predecessor in ARP, IPv6 Neighbor Discovery does not check the
      source link layer address against the information learned through
      Address Resolution.  This allows for an easier addition of network
      elements such as bridges and proxies, and eases the stack
      implementation requirements as less information needs to be passed
      from layer to another layer.

   o  Address Autoconfiguration is used for automatically assigning



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      addresses to a host [7].  This allows hosts to operate without
      configuration related to IP connectivity.  The Address
      Autoconfiguration mechanism is stateless, where the hosts use
      prefix information delivered to them during Router Discovery to
      create addresses, and then test these addresses for uniqueness
      using the DAD procedure.  A stateful mechanism, DHCPv6 [19],
      provides additional Autoconfiguration features.  Router and Prefix
      Discovery and Duplicate Address Detection have an effect to the
      Address Autoconfiguration tasks.

   o  The Redirect function is used for automatically redirecting hosts
      to an alternate router.  Redirect is specified in Section 8 of RFC
      2461 [6].  It is similar to the ICMPv4 Redirect message [13].

   o  The Router Discovery function allows IPv6 hosts to discover the
      local routers on an attached link.  Router Discovery is described
      in Section 6 of RFC 2461 [6].  The main purpose of Router
      Discovery is to find neighboring routers that are willing to
      forward packets on the behalf of hosts.  Prefix discovery involves
      determining which destinations are directly on a link; this
      information is necessary in order to know whether a packet should
      be sent to a router or to the destination node directly.
      Typically, address autoconfiguration and other tasks can't proceed
      until suitable routers and prefixes have been found.

   The Neighbor Discovery messages follow the ICMPv6 message format and
   ICMPv6 types from 133 to 137.  The IPv6 Next Header value for ICMPv6
   is 58.  The actual Neighbor Discovery message includes an ND message
   header consisting of ICMPv6 header and ND message-specific data, and
   zero or more ND options:

                         <------------ND Message----------------->
     *-------------------------------------------------------------*
     | IPv6 Header      | ICMPv6   | ND message- | ND Message      |
     | Next Header = 58 | Header   | specific    | Options         |
     | (ICMPv6)         |          | data        |                 |
     *-------------------------------------------------------------*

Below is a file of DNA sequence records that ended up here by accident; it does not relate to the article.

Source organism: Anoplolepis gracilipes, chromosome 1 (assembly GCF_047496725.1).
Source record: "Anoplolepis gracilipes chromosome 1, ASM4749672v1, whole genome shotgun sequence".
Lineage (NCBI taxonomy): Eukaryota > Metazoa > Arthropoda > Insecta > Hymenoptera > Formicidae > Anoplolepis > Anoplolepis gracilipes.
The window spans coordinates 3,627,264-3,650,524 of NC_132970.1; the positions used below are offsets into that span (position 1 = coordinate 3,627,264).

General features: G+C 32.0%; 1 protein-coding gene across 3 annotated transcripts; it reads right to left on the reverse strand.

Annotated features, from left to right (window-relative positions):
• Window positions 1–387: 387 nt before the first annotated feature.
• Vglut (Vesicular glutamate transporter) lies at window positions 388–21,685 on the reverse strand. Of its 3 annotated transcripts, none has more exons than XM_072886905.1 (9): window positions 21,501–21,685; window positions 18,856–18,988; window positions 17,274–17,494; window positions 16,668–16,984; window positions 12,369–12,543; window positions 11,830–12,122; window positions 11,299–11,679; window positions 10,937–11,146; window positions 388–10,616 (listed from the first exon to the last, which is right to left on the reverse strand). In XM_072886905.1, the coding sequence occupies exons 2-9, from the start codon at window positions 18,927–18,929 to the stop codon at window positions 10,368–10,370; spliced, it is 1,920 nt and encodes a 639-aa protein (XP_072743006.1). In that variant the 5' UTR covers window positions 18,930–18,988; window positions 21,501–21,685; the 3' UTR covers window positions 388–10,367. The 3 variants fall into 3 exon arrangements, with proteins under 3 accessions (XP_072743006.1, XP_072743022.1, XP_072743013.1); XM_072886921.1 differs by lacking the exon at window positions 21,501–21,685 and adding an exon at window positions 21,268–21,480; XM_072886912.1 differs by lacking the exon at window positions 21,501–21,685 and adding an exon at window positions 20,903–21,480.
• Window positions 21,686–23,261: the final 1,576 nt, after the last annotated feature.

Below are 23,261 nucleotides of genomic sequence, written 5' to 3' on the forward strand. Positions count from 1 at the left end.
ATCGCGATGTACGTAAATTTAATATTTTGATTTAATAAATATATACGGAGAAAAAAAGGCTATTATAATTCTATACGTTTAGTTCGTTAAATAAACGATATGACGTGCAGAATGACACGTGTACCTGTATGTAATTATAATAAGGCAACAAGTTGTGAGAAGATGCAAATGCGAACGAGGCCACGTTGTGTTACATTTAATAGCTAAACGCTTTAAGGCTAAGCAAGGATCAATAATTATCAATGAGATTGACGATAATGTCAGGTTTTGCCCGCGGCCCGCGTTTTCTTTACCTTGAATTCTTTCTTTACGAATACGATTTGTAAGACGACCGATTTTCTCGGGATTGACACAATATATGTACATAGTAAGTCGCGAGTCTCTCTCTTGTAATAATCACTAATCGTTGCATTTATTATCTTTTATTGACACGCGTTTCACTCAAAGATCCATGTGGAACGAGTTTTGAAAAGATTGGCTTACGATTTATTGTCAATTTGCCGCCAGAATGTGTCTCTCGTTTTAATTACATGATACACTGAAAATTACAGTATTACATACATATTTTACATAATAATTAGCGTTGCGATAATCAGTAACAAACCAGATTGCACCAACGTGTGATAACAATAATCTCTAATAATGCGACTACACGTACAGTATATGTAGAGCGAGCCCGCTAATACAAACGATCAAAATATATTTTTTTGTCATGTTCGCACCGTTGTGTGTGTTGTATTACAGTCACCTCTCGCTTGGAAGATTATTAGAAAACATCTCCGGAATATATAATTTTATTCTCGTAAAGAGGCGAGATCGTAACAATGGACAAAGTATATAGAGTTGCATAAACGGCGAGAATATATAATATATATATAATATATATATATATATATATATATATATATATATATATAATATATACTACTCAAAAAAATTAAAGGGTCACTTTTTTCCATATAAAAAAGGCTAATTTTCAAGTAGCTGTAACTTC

<--ND Message header--->

   The ND message options are formatted in the Type-Length-Value format.

   All IPv6 ND protocol functions are realized using the following
   messages:








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            ICMPv6 Type      Message
            ------------------------------------
            133              Router Solicitation (RS)
            134              Router Advertisement (RA)
            135              Neighbor Solicitation (NS)
            136              Neighbor Advertisement (NA)
            137              Redirect

   The functions of the ND protocol are realized using these messages as
   follows:

   o  Router Discovery uses the RS and RA messages.

   o  Duplicate Address Detection uses the NS and NA messages.

   o  Address Autoconfiguration uses the NS, NA, RS, and RA messages.

   o  Address Resolution uses the NS and NA messages.

   o  Neighbor Unreachability Detection uses the NS and NA messages.

   o  Redirect uses the Redirect message.

   The addresses used in these messages are as follows:

   o  Neighbor Solicitation: The destination address is either the
      solicited node multicast address, unicast address, or an anycast
      address.

   o  Neighbour Advertisement: The destination address is either a
      unicast address or the All Nodes multicast address [1].

   o  Router Solicitation: The destination address is typically the All
      Routers multicast address [1].

   o  Router Advertisement: The destination address can be either a
      unicast or the All Nodes multicast address [1].  Like the
      solicitation message, the advertisement is also local to the link
      only.

   o  Redirect: This message is always sent from the router's link-local
      address to the source address of the packet that triggered the
      Redirect.  Hosts verify that the IP source address of the Redirect
      is the same as the current first-hop router for the specified ICMP
      Destination Address.  Rules in [1] dictate that unspecified,
      anycast, or multicast addresses may not be used as source
      addresses.  Therefore, the destination address will always be a
      unicast address.



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4. Secure Neighbor Discovery Overview

   IPsec AH is used in to protect Neighbor and Router Discovery
   messages.  This specification introduces the use of a new transform
   for IPsec AH, extensions to the current IPsec selectors, an
   authorization delegation discovery process, and an address ownership
   proof mechanism.

   The components of the solution specified in this document are as
   follows:

   o  IPsec AH is used to protect all advertisement messages relating to
      Neighbor and Router discovery.  Solicitation messages are not
      protected, as they do not carry any information.

   o  IPsec security policy database and security association database
      are configured to require the protection as indicated above.  Note
      that such configuration may take place manually or the operating
      system may perform it automatically upon enabling Secure Neighbor
      Discovery.